- The Washington Times - Thursday, April 18, 2002

EVERETT, Wash. It isn't hard to find a worker in the cavernous Boeing 747 plant who has been making airplanes pretty much the same way for as long as 30 years.

But a few months ago, executives in charge of the 747 program decided to try something radical: moving the airplane.

Using some low-cost, low-tech gadgets, many dreamed up by Boeing workers, the aerospace giant has created what may be the world's slowest and least sophisticated moving production line.

The plan is unconventional, but the impetus is not. Boeing executives and industry analysts agree that if the wide-body 747 wants to survive against European competitor Airbus' planned A380, the company needs to find a way to make it cheaper and more efficiently.

"Our customers were telling us the airplane costs too much," said Jack Jones, director of manufacturing for the 747 program.

So far, he said, the moving line is still employing as many workers and costing about as much as before, when the plane stayed put while workers spent up to two hours per shift walking around the plant gathering tools, parts and other materials.

But eventually, Mr. Jones said, the plan will make 747 production much more efficient, potentially rescuing the aging wide-body airplane line from drifting into obscurity.

Boeing had transitioned its narrow-body 717 and 737 plants to a moving production line when it decided to tackle the 747's system, which had been virtually unchanged for more than three decades. At first, even Mr. Jones was skeptical. His reaction: "Yeah, right."

First and foremost was the challenge of actually moving the massive airplane, which is more than 200 feet long and has a tail height of more than 60 feet.

Second, the company was intent on coming up with a low-cost plan quickly the company gave itself just six months to get moving.

Third, the company faced the challenge of persuading more than 2,000 workers to change everything they had been doing for decades and, in some cases, that their fathers or mothers did before them.

"It was a very uncomfortable position for several of us," he said.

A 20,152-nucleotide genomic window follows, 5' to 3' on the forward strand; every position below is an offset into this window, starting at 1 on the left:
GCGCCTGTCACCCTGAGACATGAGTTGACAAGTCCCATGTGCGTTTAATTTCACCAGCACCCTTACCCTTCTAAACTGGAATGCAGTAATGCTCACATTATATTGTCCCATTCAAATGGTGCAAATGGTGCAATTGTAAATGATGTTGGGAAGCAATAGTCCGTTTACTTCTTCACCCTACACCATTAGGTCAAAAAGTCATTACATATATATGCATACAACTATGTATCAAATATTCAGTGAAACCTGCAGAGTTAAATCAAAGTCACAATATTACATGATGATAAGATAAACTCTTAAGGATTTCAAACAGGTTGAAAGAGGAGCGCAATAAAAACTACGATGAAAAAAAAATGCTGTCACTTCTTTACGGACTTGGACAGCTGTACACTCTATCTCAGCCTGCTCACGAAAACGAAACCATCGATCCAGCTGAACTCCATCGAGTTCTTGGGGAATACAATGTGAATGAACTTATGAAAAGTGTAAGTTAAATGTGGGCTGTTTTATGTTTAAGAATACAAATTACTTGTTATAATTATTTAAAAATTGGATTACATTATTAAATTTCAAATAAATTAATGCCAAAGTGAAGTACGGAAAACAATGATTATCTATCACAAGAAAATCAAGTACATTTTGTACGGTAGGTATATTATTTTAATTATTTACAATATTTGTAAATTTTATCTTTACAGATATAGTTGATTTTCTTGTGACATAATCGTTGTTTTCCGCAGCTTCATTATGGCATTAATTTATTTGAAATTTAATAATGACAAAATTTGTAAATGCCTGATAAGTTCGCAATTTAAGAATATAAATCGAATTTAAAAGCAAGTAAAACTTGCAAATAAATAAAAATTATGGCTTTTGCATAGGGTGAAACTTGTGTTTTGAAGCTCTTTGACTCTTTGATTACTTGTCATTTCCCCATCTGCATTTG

Mr. Jones quickly decided the only way to make it work was to ask workers for ideas. A couple came up with a simple system for pulling the airplane that cost just about $10,000 millions less than the 737's moving-line system.

Other workers offered different low-cost approaches, mostly using parts already available. A system of small wheel trolleys lets a line of tubes move with the airplane, and scaffolding is crafted from already-existing parts. Workers also came up with a plan for moving the engines in line with the moving airplane, saving the costly effort of moving the engine by crane across the building.

"If this had been a management [idea], number one, we would've failed miserably; and, number two, we'd still be out there trying to figure out how to move the airplane," Mr. Jones said.

Machinist Jack Hake said the plan encouraged workers to take responsibility for the project.

But midway through the transition, the September 11 terrorist attacks occurred. A week later, facing a severe downturn in the airline industry, Boeing was forced to scale back production considerably and began laying off 30,000 workers.

If anything, Mr. Jones said the loss of business "helped win over employees." As 747 orders dropped off, he said, workers realized they needed to get the price down if the plane was going to survive.

Still, as Boeing tries to reverse the 747's fortunes, some analysts say the economic fallout of the attacks might have sealed the plane's fate.

"Its hope for a few good years depended on a return to prosperity in Asia," said Richard Aboulafia, an aerospace analyst with the Teal Group. "I think, thanks to the downturn, the 747 could go away quicker than expected."

He said he believes nothing short of a wholesale modernization will save the 747. Boeing for now has canceled plans to build the 747X, a larger plane that would have competed directly with the A380.

"It's an old plane and it's hard to compete with an old plane against a brand-new one," said Paul Nisbet, an analyst with JSA Research.

Boeing is competing against its own 777, which can fly similar distances and hold almost as many passengers, Mr. Aboulafia said. If Boeing's plan to build a Sonic Cruiser comes to fruition, he doubts there will be any room for the 747.

After snagging a record 124 orders for the 747 in 1990, Boeing had orders for 16 last year. This year, Boeing has announced one.

Yesterday, Boeing said it suffered its first unprofitable quarter since 1997, losing $1.25 billion ($1.54 a share) in the first three months of 2002, owing to a whopping accounting charge. A year earlier, Boeing posted profits of $1.24 billion ($1.45).

But, with plans to introduce a longer-range 747, Boeing believes there is still a market for the plane.

"We think there's a lot of future in this airplane," said Bill Droppelman, 747 brand manager.

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